New Texas Immigration Rule Faces Legal Challenge

New Texas Immigration Rule Faces Legal Challenge

( – In November, the Texas legislature passed Senate Bill 4, which creates a state system to address immigration matters. The bill gives local law enforcement the power to arrest people they suspect crossed the border illegally and allows local judges to deport them — without federal approval. Right after the bill became law, civil rights organizations questioned the constitutionality of the legislation and took the matter to court.

On December 19, the Texas branch of the American Civil Liberties Union (ACLU of Texas) and the Texas Civil Rights Project (TCRP) announced it filed a lawsuit on behalf of two immigrant aid groups — Las Americas Immigrant Advocacy Center and American Gateways — and El Paso County. The plaintiffs aim to stop the law’s enforcement, claiming it “bypasses and conflicts with the federal system.”

A press release revealed that according to Attorney Anand Balakrishnan from the ACLU’s Immigrants’ Rights Project, Texas Governor Greg Abbott (R) and the state’s legislature are trying to get around the “federal immigration system and deny people the right to due process.” He said the law will “disproportionately harm” minorities no matter their “immigration status.” Civil Rights advocates believe the law will break up families, lead to racial profiling, and wrongfully put a large number of minorities in prison.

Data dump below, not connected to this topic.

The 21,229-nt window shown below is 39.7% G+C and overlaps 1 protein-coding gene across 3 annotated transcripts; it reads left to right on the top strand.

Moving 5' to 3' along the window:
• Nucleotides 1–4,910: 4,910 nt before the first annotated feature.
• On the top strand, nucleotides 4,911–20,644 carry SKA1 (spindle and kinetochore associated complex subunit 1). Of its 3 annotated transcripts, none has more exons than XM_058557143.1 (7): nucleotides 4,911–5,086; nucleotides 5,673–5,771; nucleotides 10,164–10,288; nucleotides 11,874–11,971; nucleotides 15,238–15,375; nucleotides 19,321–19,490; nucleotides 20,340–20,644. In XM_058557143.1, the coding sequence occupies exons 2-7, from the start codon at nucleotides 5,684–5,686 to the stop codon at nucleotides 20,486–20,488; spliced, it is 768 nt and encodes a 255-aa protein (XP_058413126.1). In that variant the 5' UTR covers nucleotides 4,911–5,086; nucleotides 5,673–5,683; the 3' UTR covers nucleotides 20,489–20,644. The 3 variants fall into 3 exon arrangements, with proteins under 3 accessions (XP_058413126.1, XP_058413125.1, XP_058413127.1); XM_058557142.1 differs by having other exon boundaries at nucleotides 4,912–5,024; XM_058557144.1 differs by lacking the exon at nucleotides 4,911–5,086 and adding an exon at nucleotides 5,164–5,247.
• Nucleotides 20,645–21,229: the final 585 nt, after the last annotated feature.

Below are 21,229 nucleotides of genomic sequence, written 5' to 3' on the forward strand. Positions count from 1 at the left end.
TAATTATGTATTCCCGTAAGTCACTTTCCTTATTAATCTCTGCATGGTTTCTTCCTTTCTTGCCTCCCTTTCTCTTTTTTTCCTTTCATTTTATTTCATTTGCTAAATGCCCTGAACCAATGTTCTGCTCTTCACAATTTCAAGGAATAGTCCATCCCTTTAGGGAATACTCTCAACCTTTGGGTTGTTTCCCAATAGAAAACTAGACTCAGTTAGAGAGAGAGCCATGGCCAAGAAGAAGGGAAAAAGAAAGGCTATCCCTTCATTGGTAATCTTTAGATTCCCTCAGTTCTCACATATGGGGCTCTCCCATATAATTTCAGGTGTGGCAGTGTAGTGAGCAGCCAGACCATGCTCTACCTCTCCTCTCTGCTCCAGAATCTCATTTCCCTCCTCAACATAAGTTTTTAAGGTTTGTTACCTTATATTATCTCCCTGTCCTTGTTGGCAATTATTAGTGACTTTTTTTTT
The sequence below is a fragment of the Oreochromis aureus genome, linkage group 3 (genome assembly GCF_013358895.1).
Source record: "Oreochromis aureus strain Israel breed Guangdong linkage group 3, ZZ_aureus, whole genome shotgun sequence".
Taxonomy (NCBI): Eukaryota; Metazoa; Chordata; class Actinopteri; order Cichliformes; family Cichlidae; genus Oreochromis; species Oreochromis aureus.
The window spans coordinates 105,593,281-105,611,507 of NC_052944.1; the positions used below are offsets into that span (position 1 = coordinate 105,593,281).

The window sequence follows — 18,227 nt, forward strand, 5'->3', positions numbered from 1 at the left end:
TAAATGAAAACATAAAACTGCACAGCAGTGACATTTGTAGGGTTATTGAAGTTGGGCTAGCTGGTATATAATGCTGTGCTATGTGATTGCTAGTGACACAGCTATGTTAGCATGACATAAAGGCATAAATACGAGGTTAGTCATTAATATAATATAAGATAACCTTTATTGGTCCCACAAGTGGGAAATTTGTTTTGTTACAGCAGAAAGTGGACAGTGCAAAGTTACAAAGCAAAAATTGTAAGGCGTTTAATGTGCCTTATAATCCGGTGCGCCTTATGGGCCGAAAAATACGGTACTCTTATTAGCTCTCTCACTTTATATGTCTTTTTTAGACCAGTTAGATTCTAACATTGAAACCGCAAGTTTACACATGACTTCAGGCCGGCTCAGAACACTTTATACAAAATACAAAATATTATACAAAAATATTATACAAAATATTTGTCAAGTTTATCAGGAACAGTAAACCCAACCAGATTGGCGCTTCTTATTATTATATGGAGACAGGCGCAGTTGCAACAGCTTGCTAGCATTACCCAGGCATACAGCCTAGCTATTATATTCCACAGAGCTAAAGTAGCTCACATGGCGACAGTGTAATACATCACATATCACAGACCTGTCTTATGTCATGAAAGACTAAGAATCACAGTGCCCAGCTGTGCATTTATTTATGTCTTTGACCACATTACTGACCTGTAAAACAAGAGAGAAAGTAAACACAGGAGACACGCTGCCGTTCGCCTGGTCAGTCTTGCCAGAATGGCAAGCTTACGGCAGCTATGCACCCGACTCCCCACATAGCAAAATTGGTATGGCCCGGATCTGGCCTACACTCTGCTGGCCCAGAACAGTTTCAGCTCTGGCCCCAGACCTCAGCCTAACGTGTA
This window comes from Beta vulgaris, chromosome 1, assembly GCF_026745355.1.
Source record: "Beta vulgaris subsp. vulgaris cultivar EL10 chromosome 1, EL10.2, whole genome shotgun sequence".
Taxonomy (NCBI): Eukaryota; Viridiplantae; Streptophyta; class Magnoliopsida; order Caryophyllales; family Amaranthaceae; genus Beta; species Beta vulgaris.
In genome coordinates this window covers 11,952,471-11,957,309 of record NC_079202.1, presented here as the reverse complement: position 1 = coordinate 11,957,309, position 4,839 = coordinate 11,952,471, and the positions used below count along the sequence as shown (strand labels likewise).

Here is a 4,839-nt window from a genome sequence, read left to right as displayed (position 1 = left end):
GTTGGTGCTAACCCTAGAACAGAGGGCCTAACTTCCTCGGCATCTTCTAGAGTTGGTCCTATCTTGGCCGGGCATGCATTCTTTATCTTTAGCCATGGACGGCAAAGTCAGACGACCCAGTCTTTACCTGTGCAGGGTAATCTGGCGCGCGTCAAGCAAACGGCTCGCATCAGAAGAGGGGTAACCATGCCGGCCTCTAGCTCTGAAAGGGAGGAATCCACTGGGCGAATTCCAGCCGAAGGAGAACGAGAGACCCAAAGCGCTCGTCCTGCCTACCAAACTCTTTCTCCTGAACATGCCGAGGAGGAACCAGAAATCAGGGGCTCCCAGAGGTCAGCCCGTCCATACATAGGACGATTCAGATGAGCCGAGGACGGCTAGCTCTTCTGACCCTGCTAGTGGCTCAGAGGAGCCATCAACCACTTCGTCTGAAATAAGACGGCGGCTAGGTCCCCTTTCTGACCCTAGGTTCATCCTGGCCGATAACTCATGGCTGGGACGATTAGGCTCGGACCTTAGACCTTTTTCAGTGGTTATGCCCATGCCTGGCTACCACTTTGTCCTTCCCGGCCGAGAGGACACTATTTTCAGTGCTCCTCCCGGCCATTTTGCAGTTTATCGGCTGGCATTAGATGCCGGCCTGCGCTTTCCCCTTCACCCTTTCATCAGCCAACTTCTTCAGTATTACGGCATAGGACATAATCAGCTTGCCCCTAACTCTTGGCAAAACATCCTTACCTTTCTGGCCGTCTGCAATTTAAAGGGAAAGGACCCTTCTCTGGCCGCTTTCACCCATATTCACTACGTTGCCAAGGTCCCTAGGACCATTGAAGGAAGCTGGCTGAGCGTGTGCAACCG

CBS News reported that when Abbott signed the bill into law, he said the measure would “stop the tidal wave of illegal entry” into his state. The Texas governor has been outspoken about his feelings on how the federal government is handling immigration in the US. He believes the Biden administration is doing a poor job, and Texas has no choice but to take matters into its own hands.

Neither Abbott nor the Texas Department of Public Safety has commented about the latest lawsuit to stop SB4. As it stands now, the law will take effect on March 5, 2024, unless it is blocked by the court.

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